‘If physical activity was a pill, doctors could well be prescribing it to everyone’ by Coral Hanson
(31 May 2017)
(Physical Activity SIG ECR and PhD candidate)
The health benefits of being physically active are well-known. For example, being active leads to a reduction in the risk of developing heart disease (Sofi et al., 2008) or dying prematurely (Nocon et al., 2008) of heart disease, a reduction in the chance of developing bowel cancer (Harriss et al., 2009), breast cancer (Schottenfeld et al., 2013), diabetes (Jeon et al., 2007) and depression (Mammen and Faulkner, 2013). If exercise was a pill, doctors could well be prescribing it to everyone.
Unfortunately, as yet, no-one has developed a drug that will reproduce all the health benefits of being active, or one that will make us want to exercise more. Health professionals are therefore faced with a dilemma in knowing the best way to ‘prescribe’ physical activity for their patients.
What should such a prescription look like? For an adult, 150 minutes of moderate or 75 minutes of vigorous physical activity a week, or a combination of the two (Department of Health, 2011) (each minute of vigorous activity counts as two minutes of moderate activity). In England in 2015/16 61% of adults were classified as active (achieving the guidelines above), 13% as fairly active (doing between 30 and 149 minutes) and 26% were classed as inactive (doing less than 30 minutes of activity a week) (Sport England, 2017).
If you are reading this thinking, ‘hmmm, actually that’s not too bad’, bear in mind that these figures were self-reported and research shows that they are likely to be an overestimation (Chaudhury et al., 2010) of the percentage of the population who really do enough. In fact, in the UK it is estimated that physical inactivity directly contributes to one in ten premature deaths (Lee et al., 2012), and in 2013 it was estimated that the direct health cost was £1.3 billion (Ding et al., 2016).
So how can health professionals ‘prescribe’ physical activity? One potential solution is exercise referral schemes (ERS), which typically allow for referral of inactive patients with long-term health conditions to a leisure provider for a supervised exercise programme of between 12 and 24 weeks. These schemes were the subject of a symposium hosted by the Physical Activity Special Interest Group of the Wolfson Research Institute for Health and Wellbeing, on 14th October 2016. They are also the focus of my PhD thesis and now the focus of my post-doctoral research. In addition, between 1995-2016 I developed and managed the Northumberland ERS, overseeing thousands of referrals. This is a subject very close to my heart and one that has resulted in my transition from a leisure professional to an academic researcher.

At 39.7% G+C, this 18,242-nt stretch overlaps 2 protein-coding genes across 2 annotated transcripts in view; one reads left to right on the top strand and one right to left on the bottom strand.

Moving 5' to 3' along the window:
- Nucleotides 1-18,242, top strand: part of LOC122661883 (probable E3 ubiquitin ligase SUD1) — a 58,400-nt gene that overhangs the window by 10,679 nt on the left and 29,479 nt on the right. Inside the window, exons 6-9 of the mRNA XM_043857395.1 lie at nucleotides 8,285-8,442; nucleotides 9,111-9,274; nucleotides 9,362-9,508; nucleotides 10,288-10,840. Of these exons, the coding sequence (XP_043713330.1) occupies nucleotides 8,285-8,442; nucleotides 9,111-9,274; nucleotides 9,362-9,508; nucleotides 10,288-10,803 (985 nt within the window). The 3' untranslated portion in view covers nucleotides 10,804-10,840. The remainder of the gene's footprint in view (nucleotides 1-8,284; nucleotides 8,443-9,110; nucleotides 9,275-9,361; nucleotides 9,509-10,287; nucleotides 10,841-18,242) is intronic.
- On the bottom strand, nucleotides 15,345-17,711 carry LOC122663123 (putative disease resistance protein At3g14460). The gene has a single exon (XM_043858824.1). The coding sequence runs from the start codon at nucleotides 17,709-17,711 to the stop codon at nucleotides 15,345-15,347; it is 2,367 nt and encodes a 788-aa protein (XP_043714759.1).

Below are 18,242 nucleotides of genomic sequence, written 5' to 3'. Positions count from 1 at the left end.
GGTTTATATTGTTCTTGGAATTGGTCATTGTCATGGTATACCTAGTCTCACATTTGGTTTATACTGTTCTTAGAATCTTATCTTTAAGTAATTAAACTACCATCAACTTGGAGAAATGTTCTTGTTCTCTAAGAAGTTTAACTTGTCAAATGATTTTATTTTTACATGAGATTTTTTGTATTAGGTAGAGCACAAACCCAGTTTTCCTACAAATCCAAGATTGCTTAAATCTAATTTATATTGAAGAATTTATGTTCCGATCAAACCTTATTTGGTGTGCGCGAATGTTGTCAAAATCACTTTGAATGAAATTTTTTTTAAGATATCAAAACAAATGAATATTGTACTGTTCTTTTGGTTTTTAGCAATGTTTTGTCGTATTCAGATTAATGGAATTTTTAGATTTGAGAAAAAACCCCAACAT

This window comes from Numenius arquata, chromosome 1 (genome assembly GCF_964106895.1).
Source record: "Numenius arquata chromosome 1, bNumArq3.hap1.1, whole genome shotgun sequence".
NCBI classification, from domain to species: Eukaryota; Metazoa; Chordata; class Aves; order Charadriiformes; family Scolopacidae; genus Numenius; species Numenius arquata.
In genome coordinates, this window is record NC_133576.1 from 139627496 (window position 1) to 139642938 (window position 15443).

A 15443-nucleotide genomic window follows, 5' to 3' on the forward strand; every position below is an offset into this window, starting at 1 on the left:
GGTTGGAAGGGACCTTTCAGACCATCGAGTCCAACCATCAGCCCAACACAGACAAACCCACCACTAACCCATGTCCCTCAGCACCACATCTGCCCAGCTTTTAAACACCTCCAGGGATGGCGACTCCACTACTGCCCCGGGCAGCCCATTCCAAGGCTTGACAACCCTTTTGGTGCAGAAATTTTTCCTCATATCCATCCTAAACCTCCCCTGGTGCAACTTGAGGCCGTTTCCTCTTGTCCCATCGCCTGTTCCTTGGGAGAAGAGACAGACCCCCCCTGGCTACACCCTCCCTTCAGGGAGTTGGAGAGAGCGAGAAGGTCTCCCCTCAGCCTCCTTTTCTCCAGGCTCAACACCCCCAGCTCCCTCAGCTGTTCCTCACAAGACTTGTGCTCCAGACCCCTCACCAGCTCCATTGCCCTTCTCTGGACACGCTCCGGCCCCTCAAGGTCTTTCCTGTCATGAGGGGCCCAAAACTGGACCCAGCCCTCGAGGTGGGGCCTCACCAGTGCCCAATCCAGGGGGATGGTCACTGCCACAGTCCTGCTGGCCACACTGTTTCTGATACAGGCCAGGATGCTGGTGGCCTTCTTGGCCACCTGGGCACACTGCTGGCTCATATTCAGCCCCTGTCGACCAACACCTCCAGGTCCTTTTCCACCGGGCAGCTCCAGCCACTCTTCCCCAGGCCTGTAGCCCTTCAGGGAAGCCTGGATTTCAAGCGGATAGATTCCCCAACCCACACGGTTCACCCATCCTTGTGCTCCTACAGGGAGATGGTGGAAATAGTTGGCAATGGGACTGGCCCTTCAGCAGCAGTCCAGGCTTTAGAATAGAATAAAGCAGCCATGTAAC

ERS have existed since the 1990s and are widespread throughout the UK, but the jury is out about effectiveness. In 2006, National Institute for Health and Care Excellence issued guidance (National Institute for Health and Clinical Excellence, 2006) stating that there was insufficient evidence to justify commissioning schemes unless they were part of a research study. As a scheme provider, this was both a curse (having no concept of how to integrate research into practice and, as importantly, no money to do it) and a mixed blessing (it led to me undertaking a PhD, but while working full time). Having since undertaken six years of research, I have recently been reflecting on what has changed for ERS.
On the one hand, it seems not a lot. In 2014, Public Health England criticised the evidence base for ERS (Public Health England, 2014), owing to the sparse use of randomised controlled trials (RCTs) and what is considered to be substandard evaluation. Systematic reviews (Campbell et al., 2015, Pavey et al., 2011) still question long-term effectiveness and cost-effectiveness. Consequently, in updated guidance in 2014, (National Institute for Health and Care Excellence, 2014) the National Institute for Health and Care Excellence advised a cautious approach to commissioning.